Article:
Last week’s top stories and what to expect this week in Minnesota

A nurse holds a sign at a sidewalk.
Nurse Keira Conkling stands on the sidewalk in counter protest while people drive around the the capitol to protest the state's stay at home order at the Minnesota State Capitol in St. Paul, Minn., on Saturday, May 2, 2020. Conkling is an ICU nurse at Mercy Hospital in Coon Rapids, Minn.
Evan Frost | MPR News

Here were the week’s top five stories and a look ahead.

A graph showing the number of COVID-19 positive cases to date.
The number of COVID-19 positive cases to date.
David H. Montgomery | MPR News

1. Testing increases mean daily counts continue to climb and likely will continue. COVID-19’s confirmed death tally is nearly 400 with 6,228 confirmed cases as the state has increased testing. Most of the deaths have been in long-term care facilities - with 15 percent at a New Hope nursing home, reports Peter Cox.

On Friday, the state topped 4,000 tests for the first time, reporting 4,553 completed. On Saturday, the total new tests fell slightly but remained above 4,000, with a total of 4,178. Those one-day tallies are important because Gov. Tim Walz has said the state needs to test 5,000 people daily as part of the plan to open the economy.

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A man holding a face mask gestures.
Gov. Tim Walz.
Evan Frost | MPR News, Pool

2. Walz extended the stay-at-home order until May 18. Some retail store operations, however, will be able to offer curbside pickup of purchases starting Monday. That will put about 30,000 Minnesotans back to work. Dog groomers can head back to work, but dine-in bars and restaurants remain shuttered as do hair salons and barbershops. 

Michael Osterholm, Minnesota Gov. Tim Walz
Dr. Michael Osterholm of the University of Minnesota speaks at a press conference with Gov. Tim Walz.
Glen Stubbe | AP

3. Meanwhile, expect a second wave of COVID-19 cases this fall. And with no vaccination or herd immunity, the pandemic will last for 18-24 months, according to University of Minnesota researchers who recommend governments and health care should plan for a worst-case scenario. The study, published Thursday, outlines how the new coronavirus is behaving more like past influenza pandemics than any coronavirus has to date. One of the researchers, Michael Osterholm, who is the director of the UM Center for Infectious Disease Research and Policy, told the Star Tribune: “We are learning how to die with this virus and we have to learn how to live with it.”

A family standing together on a deck.
Kate Austin and her parents, David and Sue Austin.
Christine T. Nguyen | MPR News

4. One family’s illnesses suggest the disease may have arrived in Minnesota earlier than first thought. A sick Kate Austin came back to Minnesota from Japan in late January.  And her arrival marked the start of a chain reaction. In the coming weeks, Austin’s parents and friends would get sick — with one of them ultimately being diagnosed with COVID-19. The family’s story underscores just how much understanding of coronavirus has changed in a short period of time, and suggests that the virus has been in Minnesota weeks, if not months, longer than tests initially detected.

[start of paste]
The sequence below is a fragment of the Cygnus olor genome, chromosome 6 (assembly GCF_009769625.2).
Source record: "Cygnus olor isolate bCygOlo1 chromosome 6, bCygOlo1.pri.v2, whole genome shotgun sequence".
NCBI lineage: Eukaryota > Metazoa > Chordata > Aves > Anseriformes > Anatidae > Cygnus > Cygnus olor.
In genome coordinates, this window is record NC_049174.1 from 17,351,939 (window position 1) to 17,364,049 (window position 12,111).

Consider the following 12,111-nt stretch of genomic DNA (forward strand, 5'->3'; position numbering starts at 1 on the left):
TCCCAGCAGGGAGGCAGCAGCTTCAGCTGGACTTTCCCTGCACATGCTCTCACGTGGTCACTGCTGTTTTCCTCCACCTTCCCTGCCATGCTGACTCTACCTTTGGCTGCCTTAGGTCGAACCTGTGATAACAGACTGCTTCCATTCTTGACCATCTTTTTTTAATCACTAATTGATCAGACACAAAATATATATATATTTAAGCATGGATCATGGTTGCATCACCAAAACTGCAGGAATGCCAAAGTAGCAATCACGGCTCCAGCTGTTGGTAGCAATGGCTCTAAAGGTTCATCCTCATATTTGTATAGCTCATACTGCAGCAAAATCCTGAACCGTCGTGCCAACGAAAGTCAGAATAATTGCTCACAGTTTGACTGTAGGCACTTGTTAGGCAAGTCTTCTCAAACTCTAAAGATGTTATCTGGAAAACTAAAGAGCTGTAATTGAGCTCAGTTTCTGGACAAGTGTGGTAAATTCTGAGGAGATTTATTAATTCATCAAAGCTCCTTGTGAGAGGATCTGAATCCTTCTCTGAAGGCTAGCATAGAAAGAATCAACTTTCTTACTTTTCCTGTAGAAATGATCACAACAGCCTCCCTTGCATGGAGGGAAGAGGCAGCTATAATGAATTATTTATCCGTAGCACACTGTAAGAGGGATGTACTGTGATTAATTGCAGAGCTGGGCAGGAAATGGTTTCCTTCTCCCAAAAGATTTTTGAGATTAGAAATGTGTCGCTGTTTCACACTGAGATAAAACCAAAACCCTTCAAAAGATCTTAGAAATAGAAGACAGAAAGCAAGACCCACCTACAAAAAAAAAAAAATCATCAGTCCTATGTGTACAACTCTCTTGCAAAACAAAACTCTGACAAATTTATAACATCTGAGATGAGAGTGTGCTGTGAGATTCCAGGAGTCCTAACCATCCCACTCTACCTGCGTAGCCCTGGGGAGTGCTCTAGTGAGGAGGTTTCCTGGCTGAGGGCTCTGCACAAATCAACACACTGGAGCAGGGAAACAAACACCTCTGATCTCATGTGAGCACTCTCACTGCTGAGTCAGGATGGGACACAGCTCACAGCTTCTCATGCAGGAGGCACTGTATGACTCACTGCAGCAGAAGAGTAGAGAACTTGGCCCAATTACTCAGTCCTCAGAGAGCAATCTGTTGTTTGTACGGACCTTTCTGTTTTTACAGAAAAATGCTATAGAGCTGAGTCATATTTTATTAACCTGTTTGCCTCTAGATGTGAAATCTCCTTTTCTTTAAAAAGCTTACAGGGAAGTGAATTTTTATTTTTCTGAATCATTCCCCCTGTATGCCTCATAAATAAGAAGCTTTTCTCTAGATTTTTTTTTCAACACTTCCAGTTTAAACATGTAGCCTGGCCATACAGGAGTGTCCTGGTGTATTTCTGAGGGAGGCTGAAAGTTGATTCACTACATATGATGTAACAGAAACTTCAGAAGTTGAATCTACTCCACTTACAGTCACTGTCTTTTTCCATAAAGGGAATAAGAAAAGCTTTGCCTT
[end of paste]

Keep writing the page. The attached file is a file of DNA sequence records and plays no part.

Vice President Mike Pence, center, visits Mayo Clinic.
Vice President Mike Pence at Mayo Clinic.
Jim Mone | AP Photo

5. Vice President Mike Pence visited Mayo Clinic. Pence, who leads the White House Coronavirus Task Force, got an up-close look at Mayo’s COVID-19 research and its plans to help the state scale up testing on Tuesday. Pence did not wear a mask during his visit, which created a stir on social media. The CDC recommends wearing a mask while in public to help prevent transmitting the virus.

Coming up this week

  • Elective surgery, dental visits? Walz told WCCO radio that a decision on reopening dental offices and restarting elective surgeries could come as early as Monday. He also hinted that hair salons and barbershops may open before May 18. “We’re not frozen in time, we’re going to continue to turn the dials,” Walz told WCCO’s Dave Lee Friday.

  • Fishing season opens. A rite of Minnesota spring — the Governor’s Fishing Opener — was canceled this year (or rather postponed until 2021). However, the walleye and northern pike season opens May 9. Walz has encouraged Minnesotans to get outside and in mid-April he OKed boating — at a safe distance. 

  • Expect arguments in the last two weeks of Legislative session. The DFL House and Republican Senate are taking distinctly different approaches to the COVID-19 crisis in the final two weeks of the legislative session.

  • It’s the first week of our member drive. This vital news coverage is made possible by our members. You can donate today.  

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  • The New York Times’ detailed coronavirus data analysis. In one of five data breakdowns, the Times predicted St. Cloud will be the No. 1 city to see the next COVID-19 outbreak. That is based on its average daily growth rate of cases (42 percent) and with cases doubling every two days. Minnesota officials told the St. Cloud Times that aggressive screening at meat-packing plants where there have been outbreaks influence that number. On Saturday, the number of reported cases had mushroomed to 531.

  • Life in the new normal. In this photo gallery see how Minnesotans are learning to live and celebrate at a distance, behind windows and also practice their right to protest. 

  • Are you a parent? Hop on over to MPR News’ Raising Kids in Minnesota Facebook group. It’s a community filled with support, suggestions and solace in these challenging times.